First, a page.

Just in case there was the slightest outside chance that we might find ourselves with spare time on our hands, we’re currently converting Real Tenerife Island Drives into Kindle format.
We’ve watched with interest over the past year as Kindle has taken off, and having just bought one as a present for someone and seen it in action, it’s clear why this little gizmo will soon replace paper-bound holiday reading. So, never one to miss an opportunity, I have embarked on making Real Tenerife Island Drives available on Kindle, which gives us an opportunity to ensure that all our directions and references are fully up to date.
As we’re constantly driving the length and breadth of Tenerife to get to meetings, the start of walking trails or to fiestas, it’s quite easy to check most of the routes in the book by simply slotting them into our itinerary. In this way, we’ve ensured that everything’s still hunky dory. But there’s one route that takes a little more effort – Here Be Dragos.
Last Sunday we decided to follow the Here Be Dragos Island Drive that takes you through the towns of La Orotava and Los Realejos and ends up at the pretty little beach and harbour of Playa San Marcos. The route, which we named after the amazing Drago trees that you find along the way, travels through many of the north’s little hill hamlets which are never visited by anyone other than local residents.
Leaving Puerto de la Cruz and driving up through La Orotava we began to navigate our way along the upper valley road with its vertiginous views across the north coast and the lush vines and bananas that sweep their way down to the sea. Stopping at El Lance Mirador, we watched a group of Spanish mainlanders who were giggling and catching sly glances at the, ahem, detailed sculpture of the naked Mencey Bentor as he rails at the sky in despair over the inevitability of Tenerife’s fall to the Conquistadores.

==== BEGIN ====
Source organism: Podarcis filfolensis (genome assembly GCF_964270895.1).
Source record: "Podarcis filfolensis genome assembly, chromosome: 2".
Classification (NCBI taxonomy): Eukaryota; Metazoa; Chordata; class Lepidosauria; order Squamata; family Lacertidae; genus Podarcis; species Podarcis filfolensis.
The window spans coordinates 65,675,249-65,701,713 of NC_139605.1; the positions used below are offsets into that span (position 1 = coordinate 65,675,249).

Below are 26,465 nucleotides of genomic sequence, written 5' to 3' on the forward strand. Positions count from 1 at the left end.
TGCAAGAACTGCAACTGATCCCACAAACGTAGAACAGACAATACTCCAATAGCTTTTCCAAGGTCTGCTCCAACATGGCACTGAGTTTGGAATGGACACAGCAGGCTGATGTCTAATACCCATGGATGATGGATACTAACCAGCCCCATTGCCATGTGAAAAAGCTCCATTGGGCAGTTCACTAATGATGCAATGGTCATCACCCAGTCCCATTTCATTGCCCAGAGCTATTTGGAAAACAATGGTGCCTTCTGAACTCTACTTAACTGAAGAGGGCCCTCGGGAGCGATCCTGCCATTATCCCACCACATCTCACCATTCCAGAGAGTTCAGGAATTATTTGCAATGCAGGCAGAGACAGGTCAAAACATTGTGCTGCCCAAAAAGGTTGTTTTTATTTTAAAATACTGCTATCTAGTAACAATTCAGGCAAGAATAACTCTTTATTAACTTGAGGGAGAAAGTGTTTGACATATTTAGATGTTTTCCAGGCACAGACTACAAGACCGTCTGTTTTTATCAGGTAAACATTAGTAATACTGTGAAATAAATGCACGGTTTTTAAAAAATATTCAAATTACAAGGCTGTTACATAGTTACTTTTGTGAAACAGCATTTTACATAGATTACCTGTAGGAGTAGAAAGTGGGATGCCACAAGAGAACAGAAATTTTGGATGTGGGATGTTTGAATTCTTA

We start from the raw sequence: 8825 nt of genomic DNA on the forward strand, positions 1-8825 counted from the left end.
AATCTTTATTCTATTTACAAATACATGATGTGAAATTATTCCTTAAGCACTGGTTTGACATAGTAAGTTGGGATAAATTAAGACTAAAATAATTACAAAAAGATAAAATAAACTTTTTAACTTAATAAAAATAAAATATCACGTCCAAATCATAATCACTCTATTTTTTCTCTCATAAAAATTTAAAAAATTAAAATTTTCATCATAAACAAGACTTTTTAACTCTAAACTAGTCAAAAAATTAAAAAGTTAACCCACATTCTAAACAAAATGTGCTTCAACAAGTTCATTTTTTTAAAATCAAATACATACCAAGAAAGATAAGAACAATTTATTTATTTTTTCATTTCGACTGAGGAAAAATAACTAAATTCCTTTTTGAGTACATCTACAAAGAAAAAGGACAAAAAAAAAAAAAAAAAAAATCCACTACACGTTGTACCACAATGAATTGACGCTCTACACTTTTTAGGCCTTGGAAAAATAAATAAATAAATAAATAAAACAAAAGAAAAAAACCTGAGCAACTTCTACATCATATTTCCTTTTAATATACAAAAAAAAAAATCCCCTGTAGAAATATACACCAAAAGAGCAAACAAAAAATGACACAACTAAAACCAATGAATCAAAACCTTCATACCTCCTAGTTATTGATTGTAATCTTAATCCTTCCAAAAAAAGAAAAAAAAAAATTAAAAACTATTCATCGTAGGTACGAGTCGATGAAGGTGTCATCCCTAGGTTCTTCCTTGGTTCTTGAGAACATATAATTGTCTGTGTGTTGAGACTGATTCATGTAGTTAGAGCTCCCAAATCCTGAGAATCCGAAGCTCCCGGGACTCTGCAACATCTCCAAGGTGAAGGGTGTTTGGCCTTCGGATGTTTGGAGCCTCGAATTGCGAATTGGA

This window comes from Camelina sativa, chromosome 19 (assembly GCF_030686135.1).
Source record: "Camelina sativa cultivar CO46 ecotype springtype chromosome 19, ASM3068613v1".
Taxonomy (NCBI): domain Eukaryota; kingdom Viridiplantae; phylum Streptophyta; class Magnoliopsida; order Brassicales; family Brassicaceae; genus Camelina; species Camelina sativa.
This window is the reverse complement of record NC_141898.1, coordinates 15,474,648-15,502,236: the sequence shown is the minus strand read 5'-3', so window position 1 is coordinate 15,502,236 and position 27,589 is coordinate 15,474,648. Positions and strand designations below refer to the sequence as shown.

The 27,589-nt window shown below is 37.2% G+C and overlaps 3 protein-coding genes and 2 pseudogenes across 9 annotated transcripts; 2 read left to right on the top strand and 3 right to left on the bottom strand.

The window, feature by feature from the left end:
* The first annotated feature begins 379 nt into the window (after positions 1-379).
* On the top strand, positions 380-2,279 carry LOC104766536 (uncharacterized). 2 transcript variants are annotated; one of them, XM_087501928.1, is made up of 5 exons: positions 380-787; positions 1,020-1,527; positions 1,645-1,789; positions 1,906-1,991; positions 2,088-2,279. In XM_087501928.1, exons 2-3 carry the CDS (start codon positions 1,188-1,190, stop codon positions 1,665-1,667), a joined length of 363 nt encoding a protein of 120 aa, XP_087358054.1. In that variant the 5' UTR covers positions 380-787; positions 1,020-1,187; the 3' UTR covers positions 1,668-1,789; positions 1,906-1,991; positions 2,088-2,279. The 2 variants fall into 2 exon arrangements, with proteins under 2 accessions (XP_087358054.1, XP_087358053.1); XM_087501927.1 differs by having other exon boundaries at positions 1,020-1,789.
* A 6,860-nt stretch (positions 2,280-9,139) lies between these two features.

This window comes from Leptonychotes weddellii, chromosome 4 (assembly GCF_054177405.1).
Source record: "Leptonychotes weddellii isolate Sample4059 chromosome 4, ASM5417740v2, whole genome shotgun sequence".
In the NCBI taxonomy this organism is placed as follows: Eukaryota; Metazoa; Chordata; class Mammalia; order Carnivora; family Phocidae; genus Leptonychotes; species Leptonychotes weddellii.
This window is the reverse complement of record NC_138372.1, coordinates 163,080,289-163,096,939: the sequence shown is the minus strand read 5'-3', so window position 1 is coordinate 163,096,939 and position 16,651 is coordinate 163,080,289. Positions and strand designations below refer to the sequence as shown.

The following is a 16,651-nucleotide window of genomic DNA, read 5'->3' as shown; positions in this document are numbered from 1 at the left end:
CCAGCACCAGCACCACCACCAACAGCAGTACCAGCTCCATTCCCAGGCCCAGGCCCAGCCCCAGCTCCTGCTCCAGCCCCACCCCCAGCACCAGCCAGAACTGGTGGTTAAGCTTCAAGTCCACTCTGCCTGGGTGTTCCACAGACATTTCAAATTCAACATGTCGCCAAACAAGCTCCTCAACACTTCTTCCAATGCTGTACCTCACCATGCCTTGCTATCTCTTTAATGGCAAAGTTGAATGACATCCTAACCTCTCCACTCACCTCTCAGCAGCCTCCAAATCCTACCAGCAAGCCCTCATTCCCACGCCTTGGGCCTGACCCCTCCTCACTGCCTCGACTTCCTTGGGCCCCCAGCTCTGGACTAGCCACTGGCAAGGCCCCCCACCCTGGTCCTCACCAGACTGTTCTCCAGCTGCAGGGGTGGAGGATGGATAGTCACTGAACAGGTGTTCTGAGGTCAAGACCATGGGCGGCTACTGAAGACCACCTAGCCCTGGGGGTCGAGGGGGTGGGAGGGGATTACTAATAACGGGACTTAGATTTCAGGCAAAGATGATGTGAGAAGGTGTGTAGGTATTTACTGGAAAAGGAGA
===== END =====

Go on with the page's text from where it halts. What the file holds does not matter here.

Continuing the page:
Impressive in so many ways, Bentor’s sculpture brings a poignant lump to my throat when I look down at the beauty laid out at his feet and wonder how much more breathtaking it must have looked on the day he leapt to his death from this point rather than meet defeat at the hands of the Spanish.
I had forgotten how lovely this drive is as it winds through a fertile landscape lined with trellises heavy with grapes and the occasional farmyard complete with its Old MacDonald cliché of animals. Apart from the change of name of a petrol station, all our directions had held up perfectly except for one of our Choice Menus restaurant picks which appeared to no longer be open.
We stopped in the village of La Guancha to see if we fancied anywhere there for lunch and if it was nice enough, to use it to replace the closed El Bosque. The last time we had been in La Guanche they were having their local fiesta and the street that leads to the Iglesia Dulce Nombre de Jesus (The Sweet Name of Jesus) was decked in a beautiful display of crimson and white bunting. As we walked behind the main street towards the little plaza we were astonished to see that the village was once again decked out in all its finery for a fiesta and the street was a thing of beauty to behold in its raffia costume – this time in vibrant yellow.
Either La Guancha has these fiestas on a regular basis throughout the summer (quite possible) or we had unwittingly chosen the exact same week as last time in which to check out the accuracy of the drive – spooky.
Continuing on our route, we uncovered more delights – a new walking path into the fragrant woods, an unexpected wifi zone beneath a vine covered terrace, a… oh well, I guess you’ll just have to buy Real Tenerife Island Drives and discover them for yourself – now on Kindle 🙂
Andrea (Andy) Montgomery is a freelance travel writer and co-owner of Buzz Trips and The Real Tenerife series of travel websites. Published in The Telegraph, The Independent, Wexas Traveller, Thomas Cook Travel Magazine, EasyJet Traveller Magazine, you can read her latest content on Google+